from The American Heritage® Dictionary of the English Language, 5th Edition.

  • noun A group of persons or things of the same general character; a kind.
  • noun Character or nature.
  • noun One that exemplifies the characteristics of or serves a similar function to another.
  • noun A person; an individual.
  • noun Computers An operation that arranges data in a specified way.
  • noun Archaic A way of acting or behaving.
  • intransitive verb To place or arrange according to class, kind, or size; classify: synonym: arrange.
  • intransitive verb To separate from others.
  • intransitive verb To make a search or examination of a collection of things.
  • intransitive verb To be or become arranged in a certain way.
  • idiom (after a sort) In a haphazard or imperfect way.
  • idiom (sorts/a sort) Of a mediocre or inferior kind.
  • idiom (sorts/a sort) Of one kind or another.
  • idiom (out of sorts) Slightly ill.
  • idiom (out of sorts) Irritable; cross.
  • idiom (sort of) Somewhat; rather.

from The Century Dictionary.

  • noun A lot; that which is awarded or determined by lot; hence, in general, one's fate, fortune, or destiny.
  • noun Allotted station or position; condition; rank; specifically, high rank; social eminence.
  • noun Characteristic mode of being; nature; quality; character.
  • noun A number of persons, things, ideas, etc., grouped together according to the possession of common attributes; a kind, as determined by nature, quality, character, or habits; a species; a class.
  • noun Specifically— A particular class or order of people.
  • noun In printing, one of the characters or pieces in a font of type, considered with reference to its relative supply or lack: nearly always in the plural: as, to be out of sorts (that is, to lack some of the necessary types in a case); to order sorts for a font (that is, to order more of the kinds of type of which it is deficient).
  • noun Kind: used indefinitely of something more or less resembling the thing specified: with of, like kind of. See kind, n., 5, and compare sort of below.
  • noun A number or quantity of things of the same kind or used together; a set; a suit.
  • noun A group; a flock; a troop; a company.
  • noun Particular mode of action or procedure; manner; fashion; way.
  • noun Out of health or spirits; out of the normal condition of body or mind; cross.
  • noun In printing, short of one or more characters in type: said of a compositor, or of his case.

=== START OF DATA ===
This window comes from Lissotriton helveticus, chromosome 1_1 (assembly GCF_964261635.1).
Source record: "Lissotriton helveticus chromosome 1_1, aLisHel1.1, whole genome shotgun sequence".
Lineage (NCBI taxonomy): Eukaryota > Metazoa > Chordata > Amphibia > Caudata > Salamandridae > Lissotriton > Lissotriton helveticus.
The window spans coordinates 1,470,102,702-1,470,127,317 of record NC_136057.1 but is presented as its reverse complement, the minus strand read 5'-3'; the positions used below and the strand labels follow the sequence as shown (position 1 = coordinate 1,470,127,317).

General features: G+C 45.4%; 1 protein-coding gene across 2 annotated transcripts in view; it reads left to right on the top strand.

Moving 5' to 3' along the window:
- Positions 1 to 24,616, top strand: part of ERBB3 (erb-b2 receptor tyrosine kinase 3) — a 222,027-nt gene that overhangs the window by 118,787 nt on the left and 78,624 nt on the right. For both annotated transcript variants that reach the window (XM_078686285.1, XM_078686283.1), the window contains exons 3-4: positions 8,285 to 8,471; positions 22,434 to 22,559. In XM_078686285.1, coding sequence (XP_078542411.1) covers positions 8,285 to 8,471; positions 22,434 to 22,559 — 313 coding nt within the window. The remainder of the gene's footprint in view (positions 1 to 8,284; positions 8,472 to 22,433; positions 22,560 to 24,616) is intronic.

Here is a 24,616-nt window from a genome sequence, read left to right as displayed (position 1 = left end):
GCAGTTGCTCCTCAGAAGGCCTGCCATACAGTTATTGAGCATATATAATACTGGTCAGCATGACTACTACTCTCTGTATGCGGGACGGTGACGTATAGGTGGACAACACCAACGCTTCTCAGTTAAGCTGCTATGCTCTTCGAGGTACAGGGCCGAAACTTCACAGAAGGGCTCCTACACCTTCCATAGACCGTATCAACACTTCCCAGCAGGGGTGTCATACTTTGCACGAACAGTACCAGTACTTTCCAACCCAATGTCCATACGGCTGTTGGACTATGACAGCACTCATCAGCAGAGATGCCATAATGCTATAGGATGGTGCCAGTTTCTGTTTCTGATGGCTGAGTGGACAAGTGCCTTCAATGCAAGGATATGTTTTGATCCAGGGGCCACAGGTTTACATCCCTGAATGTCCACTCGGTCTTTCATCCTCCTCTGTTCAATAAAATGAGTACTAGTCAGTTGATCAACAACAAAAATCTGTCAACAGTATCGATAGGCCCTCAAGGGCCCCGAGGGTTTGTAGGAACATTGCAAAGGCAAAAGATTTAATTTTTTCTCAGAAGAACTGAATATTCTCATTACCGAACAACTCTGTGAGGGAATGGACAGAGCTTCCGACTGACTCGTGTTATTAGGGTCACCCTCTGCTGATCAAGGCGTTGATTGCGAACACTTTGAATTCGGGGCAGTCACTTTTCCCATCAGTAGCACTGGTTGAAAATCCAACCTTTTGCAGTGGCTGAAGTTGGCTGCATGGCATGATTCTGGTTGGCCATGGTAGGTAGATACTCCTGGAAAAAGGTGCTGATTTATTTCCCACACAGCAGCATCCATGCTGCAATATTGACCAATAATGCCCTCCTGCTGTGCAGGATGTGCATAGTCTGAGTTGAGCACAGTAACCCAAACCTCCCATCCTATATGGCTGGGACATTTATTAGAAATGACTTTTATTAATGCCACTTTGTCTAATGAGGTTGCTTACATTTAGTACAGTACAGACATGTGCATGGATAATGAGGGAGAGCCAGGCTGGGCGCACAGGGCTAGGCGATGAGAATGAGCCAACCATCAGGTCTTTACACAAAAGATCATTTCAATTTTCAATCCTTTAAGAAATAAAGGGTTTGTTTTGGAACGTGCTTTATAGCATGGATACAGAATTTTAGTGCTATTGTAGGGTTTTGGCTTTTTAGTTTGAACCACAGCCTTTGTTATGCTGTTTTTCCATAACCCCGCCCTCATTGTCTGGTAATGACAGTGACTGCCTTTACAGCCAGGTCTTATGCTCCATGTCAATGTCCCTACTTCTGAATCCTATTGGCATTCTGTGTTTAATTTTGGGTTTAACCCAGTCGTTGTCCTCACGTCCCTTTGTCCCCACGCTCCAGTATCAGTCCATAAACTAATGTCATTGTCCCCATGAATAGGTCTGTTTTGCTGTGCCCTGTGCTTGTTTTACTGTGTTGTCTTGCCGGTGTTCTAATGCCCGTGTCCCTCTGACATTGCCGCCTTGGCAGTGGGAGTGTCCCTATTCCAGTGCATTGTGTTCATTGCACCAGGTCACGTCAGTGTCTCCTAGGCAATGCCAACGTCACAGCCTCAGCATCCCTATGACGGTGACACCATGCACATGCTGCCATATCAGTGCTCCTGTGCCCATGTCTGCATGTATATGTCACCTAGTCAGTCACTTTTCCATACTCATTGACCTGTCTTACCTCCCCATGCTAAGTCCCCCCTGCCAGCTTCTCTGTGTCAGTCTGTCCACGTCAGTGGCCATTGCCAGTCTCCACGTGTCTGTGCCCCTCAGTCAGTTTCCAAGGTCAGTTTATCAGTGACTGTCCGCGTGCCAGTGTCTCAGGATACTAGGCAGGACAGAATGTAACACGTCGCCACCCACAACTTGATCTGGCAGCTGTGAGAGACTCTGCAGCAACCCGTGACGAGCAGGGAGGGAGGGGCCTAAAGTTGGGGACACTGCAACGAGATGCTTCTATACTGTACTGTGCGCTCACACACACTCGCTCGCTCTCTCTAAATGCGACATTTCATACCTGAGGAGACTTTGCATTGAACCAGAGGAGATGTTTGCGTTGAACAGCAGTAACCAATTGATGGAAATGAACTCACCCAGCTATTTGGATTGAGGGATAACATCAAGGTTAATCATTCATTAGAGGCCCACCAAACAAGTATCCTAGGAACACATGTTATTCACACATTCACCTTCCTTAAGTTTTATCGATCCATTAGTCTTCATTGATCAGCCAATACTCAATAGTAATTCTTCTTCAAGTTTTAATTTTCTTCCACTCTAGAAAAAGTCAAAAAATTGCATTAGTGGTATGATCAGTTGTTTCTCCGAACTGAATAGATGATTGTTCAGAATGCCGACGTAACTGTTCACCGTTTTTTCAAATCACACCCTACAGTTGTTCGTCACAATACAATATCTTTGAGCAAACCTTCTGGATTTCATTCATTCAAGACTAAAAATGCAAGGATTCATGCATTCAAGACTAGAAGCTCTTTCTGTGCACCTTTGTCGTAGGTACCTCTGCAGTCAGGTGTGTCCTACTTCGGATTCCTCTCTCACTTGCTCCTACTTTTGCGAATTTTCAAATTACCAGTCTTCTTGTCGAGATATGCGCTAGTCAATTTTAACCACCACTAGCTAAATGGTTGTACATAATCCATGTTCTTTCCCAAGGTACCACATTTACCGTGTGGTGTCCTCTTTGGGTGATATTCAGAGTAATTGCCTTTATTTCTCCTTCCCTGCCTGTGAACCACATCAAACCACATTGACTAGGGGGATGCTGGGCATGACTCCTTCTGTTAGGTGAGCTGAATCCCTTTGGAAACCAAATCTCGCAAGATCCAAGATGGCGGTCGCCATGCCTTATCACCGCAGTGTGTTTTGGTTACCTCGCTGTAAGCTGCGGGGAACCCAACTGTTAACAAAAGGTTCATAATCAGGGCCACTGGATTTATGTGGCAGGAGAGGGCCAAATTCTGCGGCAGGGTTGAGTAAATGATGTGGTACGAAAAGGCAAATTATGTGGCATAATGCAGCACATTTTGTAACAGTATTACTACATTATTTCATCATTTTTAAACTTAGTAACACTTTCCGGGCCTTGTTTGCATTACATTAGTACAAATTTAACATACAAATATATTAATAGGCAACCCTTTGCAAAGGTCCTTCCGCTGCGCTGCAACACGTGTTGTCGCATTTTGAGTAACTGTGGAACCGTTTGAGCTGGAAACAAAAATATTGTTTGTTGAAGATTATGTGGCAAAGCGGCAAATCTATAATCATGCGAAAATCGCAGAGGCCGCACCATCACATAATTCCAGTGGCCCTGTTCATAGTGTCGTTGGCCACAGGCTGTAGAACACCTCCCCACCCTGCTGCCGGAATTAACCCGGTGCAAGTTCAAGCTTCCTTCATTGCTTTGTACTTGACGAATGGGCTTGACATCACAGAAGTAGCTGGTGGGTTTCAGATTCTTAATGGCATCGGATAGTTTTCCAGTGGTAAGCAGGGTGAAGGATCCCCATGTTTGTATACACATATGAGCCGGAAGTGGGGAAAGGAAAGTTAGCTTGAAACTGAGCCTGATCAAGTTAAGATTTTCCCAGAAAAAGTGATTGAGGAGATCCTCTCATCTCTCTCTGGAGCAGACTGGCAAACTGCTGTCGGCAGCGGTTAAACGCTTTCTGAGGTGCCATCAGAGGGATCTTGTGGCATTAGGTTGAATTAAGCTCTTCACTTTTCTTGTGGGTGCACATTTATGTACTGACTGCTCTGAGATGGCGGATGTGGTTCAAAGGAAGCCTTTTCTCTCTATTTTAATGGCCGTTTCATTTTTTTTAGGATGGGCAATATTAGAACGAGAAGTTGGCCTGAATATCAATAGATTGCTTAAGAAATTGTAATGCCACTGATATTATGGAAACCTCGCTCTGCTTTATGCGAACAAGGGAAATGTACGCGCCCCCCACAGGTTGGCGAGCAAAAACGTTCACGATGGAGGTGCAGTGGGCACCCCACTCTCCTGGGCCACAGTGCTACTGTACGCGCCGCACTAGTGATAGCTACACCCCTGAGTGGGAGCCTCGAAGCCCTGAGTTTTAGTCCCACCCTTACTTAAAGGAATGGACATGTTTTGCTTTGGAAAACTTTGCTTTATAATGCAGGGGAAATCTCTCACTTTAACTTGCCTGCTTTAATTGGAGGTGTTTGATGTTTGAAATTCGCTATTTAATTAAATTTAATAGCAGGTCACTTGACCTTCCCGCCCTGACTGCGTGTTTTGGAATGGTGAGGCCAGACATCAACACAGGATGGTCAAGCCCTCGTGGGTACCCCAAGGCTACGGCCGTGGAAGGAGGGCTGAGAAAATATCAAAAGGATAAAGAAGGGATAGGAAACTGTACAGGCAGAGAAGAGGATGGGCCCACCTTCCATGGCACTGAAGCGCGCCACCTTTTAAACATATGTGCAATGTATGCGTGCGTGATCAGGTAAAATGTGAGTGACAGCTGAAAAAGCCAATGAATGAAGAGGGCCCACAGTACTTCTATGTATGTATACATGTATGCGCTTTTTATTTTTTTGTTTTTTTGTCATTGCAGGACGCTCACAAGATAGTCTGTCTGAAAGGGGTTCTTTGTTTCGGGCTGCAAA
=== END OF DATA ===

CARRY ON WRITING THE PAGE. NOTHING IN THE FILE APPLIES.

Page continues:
• noun [Sort, like kind, is often erroneously used in the singular form with a plural force and connection. Compare kind.
  • noun Synonyms Kind, Sort, Kind is by derivation a deeper or more serious word than sort; sort is often used slightingly, while kind is rarely so used.
  • To give or appoint by lot; hence, in general, to allot; assign.
  • To ordain; decree.
  • To select; choose; pick out.
  • To set apart; assign to a particular place or station; rank; class.
  • To separate into sorts; arrange according to kind; classify: sometimes with over.
  • To conform; accommodate; adapt; suit.
  • To put in the proper state or order; set right; adjust; dispose.
  • To supply in suitable sorts; assort.
  • To procure; obtain; attain; reach.
  • To punish; chastise.
  • To cast lots; decide or divine anything by lot; hence, in general, to practise divination or soothsaying.
  • To come to pass; chance; happen; turn out; specifically, to have a satisfactory issue; succeed.
  • To tend; lead; conduce.
  • To be of the same sort or class (with another); be like or comparable; consort; associate; agree; harmonize: with with, rarely to.
  • To be suitable or favorable.

from the GNU version of the Collaborative International Dictionary of English.

  • noun obsolete Chance; lot; destiny.


from The American Heritage® Dictionary of the English Language, 4th Edition

[Middle English, from Old French, from Latin sors, sort-, lot; see ser- in Indo-European roots.]

from Wiktionary, Creative Commons Attribution/Share-Alike License

From Old French sorte ("class, kind"), from Latin root of sors ("lot, fate, share, rank, category")

from Wiktionary, Creative Commons Attribution/Share-Alike License

From Old French sortir ("allot, sort"), from Latin sortire ("draw lots, divide, choose"), from sors


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